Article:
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UCLA vs. USC Housing Forecasts - Growing Younger While Getting Older

by Pini Herman

June 15, 2011 | 8:01 pm

I’m confused.

Both UCLA’s Anderson Forecast and USC’s School of Policy Planning and Development agree that Housing is in trouble. The demographic justifications are diametrically opposed. UCLA says the population is “skewing younger” and USC says the population is aging.

How can California’s population be “skewing younger” in today’s LA Times Business Section about the UCLA Anderson Forecast while the median age increased from 33.3 years in 2000 to 34.8 in 2010 in California according to the US Census?

UCLA foresees a geographic population shift to the coast to apartments and abandonment of single family housing in the inland, perhaps based on youth’s affinity to urban amenities and proximity to employment.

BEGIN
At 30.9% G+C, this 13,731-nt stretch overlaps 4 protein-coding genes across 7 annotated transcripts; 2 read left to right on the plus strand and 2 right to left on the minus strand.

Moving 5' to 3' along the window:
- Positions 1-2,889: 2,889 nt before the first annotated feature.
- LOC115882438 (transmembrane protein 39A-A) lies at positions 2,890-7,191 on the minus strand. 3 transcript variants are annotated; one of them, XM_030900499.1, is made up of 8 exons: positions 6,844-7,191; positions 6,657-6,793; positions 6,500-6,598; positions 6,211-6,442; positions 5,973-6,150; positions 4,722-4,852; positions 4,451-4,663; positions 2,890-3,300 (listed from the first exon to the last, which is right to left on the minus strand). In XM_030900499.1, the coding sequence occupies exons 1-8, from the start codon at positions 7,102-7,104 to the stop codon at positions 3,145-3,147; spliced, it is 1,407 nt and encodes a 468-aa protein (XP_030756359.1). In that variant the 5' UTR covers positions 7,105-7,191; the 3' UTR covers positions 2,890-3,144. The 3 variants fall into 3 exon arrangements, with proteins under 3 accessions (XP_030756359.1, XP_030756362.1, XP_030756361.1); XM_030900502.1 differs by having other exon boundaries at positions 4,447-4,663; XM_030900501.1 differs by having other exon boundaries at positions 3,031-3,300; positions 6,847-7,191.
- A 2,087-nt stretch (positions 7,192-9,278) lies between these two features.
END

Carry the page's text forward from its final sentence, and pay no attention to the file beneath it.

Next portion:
In the same LA Times about a week earlier I read that USC foresees a tough market for a large supply of baby boomer sellers to a smaller populations of younger buyers who can’t afford what the baby boomers are selling irregardless of housing type or location, location, location.

Some fact checkers at the LA Times may have been let go in the latest round of “streamlining” the organization…or perhaps, at UCLA Anderson Forecast.


Pini Herman serves as President of the Movable Minyan a lay-lead independent congregation in the 3rd Street area.

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ABOUT THE AUTHOR

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Bruce Phillips is Professor of Sociology and Jewish Communal Studies at Hebrew Union College-Jewish Institute of Religion, Los Angeles. He has conducted Jewish population...

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